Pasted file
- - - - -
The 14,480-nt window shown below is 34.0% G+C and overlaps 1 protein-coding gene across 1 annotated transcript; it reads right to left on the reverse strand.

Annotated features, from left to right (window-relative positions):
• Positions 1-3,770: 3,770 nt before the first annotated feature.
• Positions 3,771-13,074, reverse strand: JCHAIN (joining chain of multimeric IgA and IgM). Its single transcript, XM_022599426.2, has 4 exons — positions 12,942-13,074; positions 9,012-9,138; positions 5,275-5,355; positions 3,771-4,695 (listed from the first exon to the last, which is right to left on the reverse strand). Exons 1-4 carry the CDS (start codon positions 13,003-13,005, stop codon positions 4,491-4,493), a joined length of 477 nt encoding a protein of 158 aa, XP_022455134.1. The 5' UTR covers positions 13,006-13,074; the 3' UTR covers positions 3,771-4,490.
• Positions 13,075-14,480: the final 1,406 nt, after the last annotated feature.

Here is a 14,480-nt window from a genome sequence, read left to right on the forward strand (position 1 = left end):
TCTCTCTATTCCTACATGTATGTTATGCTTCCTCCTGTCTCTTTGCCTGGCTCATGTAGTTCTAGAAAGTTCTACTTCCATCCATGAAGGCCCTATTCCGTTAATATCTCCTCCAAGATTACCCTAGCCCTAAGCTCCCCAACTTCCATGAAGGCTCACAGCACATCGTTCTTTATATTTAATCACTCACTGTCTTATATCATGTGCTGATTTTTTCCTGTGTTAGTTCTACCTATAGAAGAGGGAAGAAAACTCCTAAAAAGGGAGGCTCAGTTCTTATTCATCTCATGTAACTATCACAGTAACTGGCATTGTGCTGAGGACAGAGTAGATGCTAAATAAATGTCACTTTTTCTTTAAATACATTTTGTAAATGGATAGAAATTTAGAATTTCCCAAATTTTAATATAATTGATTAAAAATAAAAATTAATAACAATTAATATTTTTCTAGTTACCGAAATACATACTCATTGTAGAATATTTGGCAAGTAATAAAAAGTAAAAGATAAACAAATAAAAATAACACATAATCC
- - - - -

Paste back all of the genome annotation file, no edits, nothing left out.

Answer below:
The 14,480-nt window shown below is 34.0% G+C and overlaps 1 protein-coding gene across 1 annotated transcript; it reads right to left on the reverse strand.

Annotated features, from left to right (window-relative positions):
• Positions 1-3,770: 3,770 nt before the first annotated feature.
• Positions 3,771-13,074, reverse strand: JCHAIN (joining chain of multimeric IgA and IgM). Its single transcript, XM_022599426.2, has 4 exons — positions 12,942-13,074; positions 9,012-9,138; positions 5,275-5,355; positions 3,771-4,695 (listed from the first exon to the last, which is right to left on the reverse strand). Exons 1-4 carry the CDS (start codon positions 13,003-13,005, stop codon positions 4,491-4,493), a joined length of 477 nt encoding a protein of 158 aa, XP_022455134.1. The 5' UTR covers positions 13,006-13,074; the 3' UTR covers positions 3,771-4,490.
• Positions 13,075-14,480: the final 1,406 nt, after the last annotated feature.

Here is a 14,480-nt window from a genome sequence, read left to right on the forward strand (position 1 = left end):
TCTCTCTATTCCTACATGTATGTTATGCTTCCTCCTGTCTCTTTGCCTGGCTCATGTAGTTCTAGAAAGTTCTACTTCCATCCATGAAGGCCCTATTCCGTTAATATCTCCTCCAAGATTACCCTAGCCCTAAGCTCCCCAACTTCCATGAAGGCTCACAGCACATCGTTCTTTATATTTAATCACTCACTGTCTTATATCATGTGCTGATTTTTTCCTGTGTTAGTTCTACCTATAGAAGAGGGAAGAAAACTCCTAAAAAGGGAGGCTCAGTTCTTATTCATCTCATGTAACTATCACAGTAACTGGCATTGTGCTGAGGACAGAGTAGATGCTAAATAAATGTCACTTTTTCTTTAAATACATTTTGTAAATGGATAGAAATTTAGAATTTCCCAAATTTTAATATAATTGATTAAAAATAAAAATTAATAACAATTAATATTTTTCTAGTTACCGAAATACATACTCATTGTAGAATATTTGGCAAGTAATAAAAAGTAAAAGATAAACAAATAAAAATAACACATAATCC